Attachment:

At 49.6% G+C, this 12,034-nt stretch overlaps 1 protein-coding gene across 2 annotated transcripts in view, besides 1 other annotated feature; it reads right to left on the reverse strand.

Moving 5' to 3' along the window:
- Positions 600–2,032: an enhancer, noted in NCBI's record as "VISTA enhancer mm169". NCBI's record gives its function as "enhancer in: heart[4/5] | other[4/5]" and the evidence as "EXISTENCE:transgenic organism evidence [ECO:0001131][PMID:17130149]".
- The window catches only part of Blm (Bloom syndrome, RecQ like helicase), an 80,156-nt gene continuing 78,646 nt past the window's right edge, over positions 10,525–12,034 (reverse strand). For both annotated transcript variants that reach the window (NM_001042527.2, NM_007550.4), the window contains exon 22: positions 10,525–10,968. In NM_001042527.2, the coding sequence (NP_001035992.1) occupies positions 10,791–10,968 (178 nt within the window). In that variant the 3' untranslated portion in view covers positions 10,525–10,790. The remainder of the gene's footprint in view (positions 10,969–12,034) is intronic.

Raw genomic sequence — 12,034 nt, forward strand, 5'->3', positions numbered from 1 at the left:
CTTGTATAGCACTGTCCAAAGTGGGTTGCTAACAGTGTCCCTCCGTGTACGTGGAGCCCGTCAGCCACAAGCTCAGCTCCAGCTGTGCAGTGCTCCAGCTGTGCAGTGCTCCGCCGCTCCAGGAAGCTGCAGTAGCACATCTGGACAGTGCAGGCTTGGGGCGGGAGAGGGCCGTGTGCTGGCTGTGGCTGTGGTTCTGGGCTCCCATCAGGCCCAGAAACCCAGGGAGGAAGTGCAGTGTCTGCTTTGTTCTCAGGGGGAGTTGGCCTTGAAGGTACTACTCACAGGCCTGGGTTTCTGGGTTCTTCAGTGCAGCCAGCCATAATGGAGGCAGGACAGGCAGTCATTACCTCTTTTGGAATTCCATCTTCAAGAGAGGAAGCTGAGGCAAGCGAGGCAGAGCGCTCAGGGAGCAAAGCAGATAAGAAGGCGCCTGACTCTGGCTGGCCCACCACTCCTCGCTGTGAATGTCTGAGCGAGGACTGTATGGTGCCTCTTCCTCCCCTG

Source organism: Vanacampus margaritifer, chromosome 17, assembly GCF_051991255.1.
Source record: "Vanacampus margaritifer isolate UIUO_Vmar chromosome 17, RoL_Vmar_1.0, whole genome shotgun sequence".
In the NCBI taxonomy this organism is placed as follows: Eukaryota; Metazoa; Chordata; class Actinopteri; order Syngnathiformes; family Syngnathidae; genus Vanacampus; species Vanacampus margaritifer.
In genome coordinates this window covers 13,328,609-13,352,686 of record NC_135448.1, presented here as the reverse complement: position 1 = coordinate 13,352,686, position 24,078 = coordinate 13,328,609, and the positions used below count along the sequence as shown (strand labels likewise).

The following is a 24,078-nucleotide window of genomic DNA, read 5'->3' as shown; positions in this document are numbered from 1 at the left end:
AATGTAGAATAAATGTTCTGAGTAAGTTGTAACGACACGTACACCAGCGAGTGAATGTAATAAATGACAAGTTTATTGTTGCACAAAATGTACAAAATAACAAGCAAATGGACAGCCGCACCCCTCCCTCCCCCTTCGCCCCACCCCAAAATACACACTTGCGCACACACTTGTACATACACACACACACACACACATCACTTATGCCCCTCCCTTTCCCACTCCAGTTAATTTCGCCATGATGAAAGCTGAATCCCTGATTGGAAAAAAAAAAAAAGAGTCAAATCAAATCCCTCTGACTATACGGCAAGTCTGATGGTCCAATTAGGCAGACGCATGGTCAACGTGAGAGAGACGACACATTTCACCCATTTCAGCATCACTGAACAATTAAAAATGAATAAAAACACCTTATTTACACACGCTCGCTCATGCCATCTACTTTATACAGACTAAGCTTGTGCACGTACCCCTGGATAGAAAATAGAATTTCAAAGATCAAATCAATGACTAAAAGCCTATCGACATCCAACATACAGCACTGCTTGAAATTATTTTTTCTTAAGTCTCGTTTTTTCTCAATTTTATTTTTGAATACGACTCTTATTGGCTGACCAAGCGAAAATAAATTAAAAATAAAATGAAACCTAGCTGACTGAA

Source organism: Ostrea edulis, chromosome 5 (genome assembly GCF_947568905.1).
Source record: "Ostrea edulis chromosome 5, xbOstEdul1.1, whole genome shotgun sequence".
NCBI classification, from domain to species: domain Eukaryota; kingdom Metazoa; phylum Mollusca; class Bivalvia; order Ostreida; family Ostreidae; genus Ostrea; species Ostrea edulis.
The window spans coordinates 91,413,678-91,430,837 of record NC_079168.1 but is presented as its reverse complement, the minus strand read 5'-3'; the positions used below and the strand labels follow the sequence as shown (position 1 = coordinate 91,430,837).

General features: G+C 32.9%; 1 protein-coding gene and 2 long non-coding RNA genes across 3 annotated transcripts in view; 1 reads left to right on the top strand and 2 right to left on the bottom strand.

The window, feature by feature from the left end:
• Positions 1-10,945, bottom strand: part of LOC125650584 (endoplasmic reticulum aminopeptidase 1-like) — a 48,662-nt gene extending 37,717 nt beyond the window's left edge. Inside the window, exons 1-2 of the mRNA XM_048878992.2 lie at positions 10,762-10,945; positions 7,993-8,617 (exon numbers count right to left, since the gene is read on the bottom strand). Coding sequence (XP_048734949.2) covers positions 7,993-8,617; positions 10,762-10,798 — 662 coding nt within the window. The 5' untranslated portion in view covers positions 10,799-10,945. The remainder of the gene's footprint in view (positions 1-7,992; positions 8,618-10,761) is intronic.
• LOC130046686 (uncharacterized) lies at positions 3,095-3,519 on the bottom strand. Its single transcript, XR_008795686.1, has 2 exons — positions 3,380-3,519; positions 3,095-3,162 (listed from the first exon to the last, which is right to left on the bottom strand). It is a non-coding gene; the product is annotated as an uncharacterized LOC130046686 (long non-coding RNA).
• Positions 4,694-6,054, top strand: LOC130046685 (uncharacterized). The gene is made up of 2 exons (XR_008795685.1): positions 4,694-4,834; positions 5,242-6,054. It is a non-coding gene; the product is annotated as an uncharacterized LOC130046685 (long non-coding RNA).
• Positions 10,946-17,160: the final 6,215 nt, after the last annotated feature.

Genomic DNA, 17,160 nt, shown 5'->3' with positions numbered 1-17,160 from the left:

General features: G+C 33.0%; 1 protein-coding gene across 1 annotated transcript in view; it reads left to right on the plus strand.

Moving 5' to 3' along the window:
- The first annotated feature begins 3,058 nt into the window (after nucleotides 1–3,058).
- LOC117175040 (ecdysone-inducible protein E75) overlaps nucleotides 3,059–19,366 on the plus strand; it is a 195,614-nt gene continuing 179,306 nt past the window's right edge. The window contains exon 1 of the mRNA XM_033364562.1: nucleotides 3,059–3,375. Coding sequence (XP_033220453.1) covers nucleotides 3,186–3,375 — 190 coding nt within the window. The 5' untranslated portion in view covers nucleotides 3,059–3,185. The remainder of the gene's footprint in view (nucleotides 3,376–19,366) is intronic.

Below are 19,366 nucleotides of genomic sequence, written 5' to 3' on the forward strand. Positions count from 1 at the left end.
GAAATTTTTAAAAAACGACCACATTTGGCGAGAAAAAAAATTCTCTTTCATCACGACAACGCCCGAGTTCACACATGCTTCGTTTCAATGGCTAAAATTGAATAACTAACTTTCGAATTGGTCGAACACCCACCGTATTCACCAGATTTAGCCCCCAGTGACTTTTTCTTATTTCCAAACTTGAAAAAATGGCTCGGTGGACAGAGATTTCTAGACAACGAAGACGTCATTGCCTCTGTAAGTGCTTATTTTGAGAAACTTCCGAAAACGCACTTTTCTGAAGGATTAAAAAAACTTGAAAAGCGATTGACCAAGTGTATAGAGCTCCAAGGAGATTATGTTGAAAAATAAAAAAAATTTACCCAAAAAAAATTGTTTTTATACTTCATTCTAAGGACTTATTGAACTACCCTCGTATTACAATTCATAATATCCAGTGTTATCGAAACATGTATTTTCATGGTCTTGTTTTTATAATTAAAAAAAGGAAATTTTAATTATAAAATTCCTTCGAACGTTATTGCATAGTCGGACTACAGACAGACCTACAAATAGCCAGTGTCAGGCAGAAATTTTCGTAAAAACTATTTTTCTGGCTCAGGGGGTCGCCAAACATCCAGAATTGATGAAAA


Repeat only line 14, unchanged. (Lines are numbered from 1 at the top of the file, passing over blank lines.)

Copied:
Source record: "Ostrea edulis chromosome 5, xbOstEdul1.1, whole genome shotgun sequence".